Dentist in Graham Explains the Dangers of Mouth Breathing

Home > Blog > Dentist in Graham Explains the Dangers of Mouth Breathing

mouth breathing treatment in Graham, NC

The human body takes care of breathing automatically, so we do it unconsciously to get the oxygen we need to survive. Unfortunately, we could be doing it inefficiently or improperly by engaging in mouth breathing, which could become a habit.

Mouth breathing has been associated with minor issues like drooling on pillows or waking up with dry mouths. However, it can lead to other complications that can affect your daily life. In this post, Dr. Rose, the #1 dentist in Graham, NC, answers your questions regarding mouth breathing and explains its dangers.

What Is Mouth Breathing?

Most healthcare professionals believe that we’re designed to take in air and release carbon dioxide through our nose – a process known as nose breathing. However, some people rely on breathing through their mouths and not their noses – known as mouth breathing. Some people may have medical conditions like colds or sleep apnea which cause them to breathe via their mouths, while others do it almost exclusively.

Occasional mouth breathing due to a cold or other temporary illnesses that block the nasal passages is not a cause for concern. However, chronic mouth breathing requires immediate medical interventions as it can cause serious health problems.

What Causes Mouth Breathing?

Various factors can cause mouth breathing. These includes:

  • Birth abnormalities such as Pierre Robin syndrome, cleft palate, or choanal atresia
  • Sinus polyps
  • History of thumb or finger sucking
  • Enlarged adenoids and tonsils
  • Deviated nasal septum
  • Chronic colds
  • Asthma
  • Allergies
  • Tongue-tie

Symptoms of Mouth Breathing

People who breathe through their mouths often have a slightly open-mouthed appearance. They also tend to be “noisy” eaters since mouth breathing is more difficult when eating. It’s also more challenging to determine if you’re a mouth breather, especially during sleep. The most common symptoms to look for include:

  • Snoring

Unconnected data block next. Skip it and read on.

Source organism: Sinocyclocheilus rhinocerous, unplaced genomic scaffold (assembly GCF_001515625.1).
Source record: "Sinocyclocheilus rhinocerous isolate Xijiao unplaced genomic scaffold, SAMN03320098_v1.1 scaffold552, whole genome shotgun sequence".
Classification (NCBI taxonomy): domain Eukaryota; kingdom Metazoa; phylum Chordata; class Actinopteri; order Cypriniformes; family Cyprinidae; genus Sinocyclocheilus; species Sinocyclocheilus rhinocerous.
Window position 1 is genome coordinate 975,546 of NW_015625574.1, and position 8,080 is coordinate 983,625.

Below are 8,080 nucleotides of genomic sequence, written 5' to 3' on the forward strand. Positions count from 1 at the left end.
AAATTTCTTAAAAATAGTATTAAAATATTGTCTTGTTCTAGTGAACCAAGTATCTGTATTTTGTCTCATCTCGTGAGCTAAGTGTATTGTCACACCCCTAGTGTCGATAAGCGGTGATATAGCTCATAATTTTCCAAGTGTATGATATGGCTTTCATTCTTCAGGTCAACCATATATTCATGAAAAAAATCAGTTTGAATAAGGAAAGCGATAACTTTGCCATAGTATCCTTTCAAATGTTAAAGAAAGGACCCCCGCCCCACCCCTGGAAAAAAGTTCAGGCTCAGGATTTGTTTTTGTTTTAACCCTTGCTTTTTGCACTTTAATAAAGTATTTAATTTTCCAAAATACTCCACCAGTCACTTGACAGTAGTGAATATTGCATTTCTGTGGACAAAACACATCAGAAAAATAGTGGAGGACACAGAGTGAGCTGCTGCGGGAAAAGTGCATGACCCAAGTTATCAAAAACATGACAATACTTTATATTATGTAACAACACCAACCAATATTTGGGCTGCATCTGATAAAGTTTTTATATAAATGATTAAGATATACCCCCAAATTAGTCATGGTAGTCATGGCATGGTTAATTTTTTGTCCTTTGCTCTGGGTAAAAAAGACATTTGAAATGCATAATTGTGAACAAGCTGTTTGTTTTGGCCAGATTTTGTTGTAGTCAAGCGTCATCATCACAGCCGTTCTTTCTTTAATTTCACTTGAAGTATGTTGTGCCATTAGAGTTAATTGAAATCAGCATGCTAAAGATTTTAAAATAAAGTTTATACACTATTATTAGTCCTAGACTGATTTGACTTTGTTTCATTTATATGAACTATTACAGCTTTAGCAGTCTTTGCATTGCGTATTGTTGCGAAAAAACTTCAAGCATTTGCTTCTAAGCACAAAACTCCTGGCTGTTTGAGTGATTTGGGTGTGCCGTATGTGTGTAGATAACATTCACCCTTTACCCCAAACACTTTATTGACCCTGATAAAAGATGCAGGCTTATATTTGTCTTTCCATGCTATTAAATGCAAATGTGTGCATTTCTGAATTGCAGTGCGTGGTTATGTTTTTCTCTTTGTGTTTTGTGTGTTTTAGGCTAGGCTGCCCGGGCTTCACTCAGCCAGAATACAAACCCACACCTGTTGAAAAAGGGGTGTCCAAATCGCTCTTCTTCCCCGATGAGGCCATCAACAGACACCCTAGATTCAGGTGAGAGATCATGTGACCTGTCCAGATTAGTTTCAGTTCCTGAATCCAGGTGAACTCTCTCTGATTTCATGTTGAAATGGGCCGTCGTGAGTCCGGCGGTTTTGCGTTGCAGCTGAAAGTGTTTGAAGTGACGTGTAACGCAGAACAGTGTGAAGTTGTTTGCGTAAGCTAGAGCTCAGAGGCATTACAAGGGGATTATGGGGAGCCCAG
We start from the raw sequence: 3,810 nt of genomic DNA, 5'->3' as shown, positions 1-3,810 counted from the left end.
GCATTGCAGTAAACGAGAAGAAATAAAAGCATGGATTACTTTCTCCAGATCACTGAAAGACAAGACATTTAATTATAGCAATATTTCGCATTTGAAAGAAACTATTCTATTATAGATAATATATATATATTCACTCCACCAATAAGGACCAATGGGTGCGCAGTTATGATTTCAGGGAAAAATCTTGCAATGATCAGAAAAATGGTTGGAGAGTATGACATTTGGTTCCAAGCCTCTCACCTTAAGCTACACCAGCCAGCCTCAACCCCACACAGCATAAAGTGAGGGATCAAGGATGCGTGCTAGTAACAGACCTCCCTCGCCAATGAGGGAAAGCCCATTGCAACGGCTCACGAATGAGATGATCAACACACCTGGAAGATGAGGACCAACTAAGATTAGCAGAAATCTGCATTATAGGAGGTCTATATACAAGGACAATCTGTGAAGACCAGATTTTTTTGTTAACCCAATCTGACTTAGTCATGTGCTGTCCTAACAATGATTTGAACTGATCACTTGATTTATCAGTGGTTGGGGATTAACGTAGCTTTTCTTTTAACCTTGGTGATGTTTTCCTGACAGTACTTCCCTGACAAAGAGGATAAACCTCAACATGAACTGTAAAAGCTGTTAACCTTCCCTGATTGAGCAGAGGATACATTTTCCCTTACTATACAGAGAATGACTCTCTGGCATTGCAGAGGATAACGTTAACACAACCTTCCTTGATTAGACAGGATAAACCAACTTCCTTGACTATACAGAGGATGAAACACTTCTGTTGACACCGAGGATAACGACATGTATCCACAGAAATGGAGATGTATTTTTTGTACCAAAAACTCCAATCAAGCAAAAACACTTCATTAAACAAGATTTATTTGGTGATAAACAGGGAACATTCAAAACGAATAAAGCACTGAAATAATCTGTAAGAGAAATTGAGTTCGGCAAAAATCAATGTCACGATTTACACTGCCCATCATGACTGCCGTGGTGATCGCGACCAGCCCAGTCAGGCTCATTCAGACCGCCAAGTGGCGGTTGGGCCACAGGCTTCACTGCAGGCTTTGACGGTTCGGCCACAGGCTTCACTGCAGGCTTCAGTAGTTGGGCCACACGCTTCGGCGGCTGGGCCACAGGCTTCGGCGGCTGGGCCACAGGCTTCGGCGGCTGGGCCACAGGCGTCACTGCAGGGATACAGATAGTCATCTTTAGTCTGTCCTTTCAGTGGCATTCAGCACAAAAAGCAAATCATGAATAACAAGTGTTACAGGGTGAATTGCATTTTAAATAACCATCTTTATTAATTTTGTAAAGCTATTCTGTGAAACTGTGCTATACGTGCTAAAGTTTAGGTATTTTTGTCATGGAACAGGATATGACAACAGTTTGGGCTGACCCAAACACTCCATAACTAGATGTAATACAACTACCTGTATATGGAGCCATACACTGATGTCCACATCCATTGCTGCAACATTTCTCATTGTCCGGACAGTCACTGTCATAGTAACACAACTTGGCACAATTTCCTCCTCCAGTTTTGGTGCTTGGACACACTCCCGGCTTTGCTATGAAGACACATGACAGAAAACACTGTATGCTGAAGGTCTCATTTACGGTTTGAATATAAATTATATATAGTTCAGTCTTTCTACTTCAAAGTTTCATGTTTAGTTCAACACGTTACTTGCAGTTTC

• Dry mouth
  • Brain fog
  • Halitosis (bad breath)
  • Chronic fatigue
  • Insomnia
  • Drool on pillows

Symptoms of mouth breathing  in children include

  • Irritability
  • Slow growth rate
  • Large tonsils
  • Cracked or dry lips
  • Daytime sleepiness
  • Problems concentrating at school

Why Is Mouth Breathing a Dental Issue?

Mouth breathers are more likely to develop insomnia, snoring, and obstructive sleep apnea. It also dries up the saliva, thus increasing the chances of developing dry mouth, bad breath, gum disease, and tooth decay due to plaque and tartar accumulation.

Mouth breathing can lead to other dental problems like poor jaw positioning. This may cause a malocclusion, teeth grinding, an irregular bite, crooked teeth, facial deformities, and jaw pain. Other complications include:

  • Swallowing and speech problems
  • Enlarged tonsils and adenoids 
  • Worsening of asthma symptoms
  • Learning and behavioral problems

Nose vs. Mouth Breathing: Why Nose Breathing Is the Best

You might think that oxygen is oxygen, and it doesn’t matter how to breathe as long as you take enough air to get oxygen into your body. But this is not entirely true since both the mouth and nose process the air we breathe differently. Here are some reasons nose breathing is better than mouth breathing:

  • The nose filters out toxins and debris when you breathe via the small hair-like structures known as cilia. Mouth breathing, on the other hand, sends all the air you breathe into your lungs.
  • The nose cools or warms the air you breathe to deliver air with optimum temperature to your lungs. Mouth breathing cannot achieve this.
  • The body extracts more oxygen with nose breathing than mouth breathing.
  • The nose humidifies the air you breathe and can sense harmful substances. The mouth cannot effectively smell toxic substances in the air or food you eat.

How to Stop Mouth Breathing

The first step to preventing mouth breathing is by determining whether or not you’re a mouth breather, and identifying the root cause, after which you can seek treatment or take steps to avoid it. Tips for improving your mouth breathing condition or preventing it include:

  • Address nose dryness or nasal congestion immediately if you find that this is your primary cause of mouth breathing.
  • Use a saline mist during long cruises or flights.
  • Consciously practice nose breathing during the day to inculcate the habit.
  • Keep your home clean and allergen-free.
  • Install or change your air filter in your HVAC system to stop the spread of allergens.
  • Sleep on your back with your head above the rest of your body to promote nasal breathing.
  • Use allergy reliever medications, nasal decongestants, or saline mists and sprays.
  • Practice meditation or yoga to reduce anxiety and stress.

Top dental service provider in Graham, NC

Your Graham, NC, Dentist Can Help!

Preventing mouth breathing may not be as easy as a breeze. However, Dr. Rose in Graham, NC, can help! At Rose Family Dentistry, we can spot the symptoms of mouth breathing early, determine its root cause and stop it before it leads to a significant dental issue. We also offer several dental services that can help control mouth breathing and fix the dental problems it causes.

Schedule an appointment with us today to stop mouth breathing before it wreaks havoc on your dental health and overall wellbeing.

Leave a Reply

Your email address will not be published. Required fields are marked *

Recent Posts
Call Now Button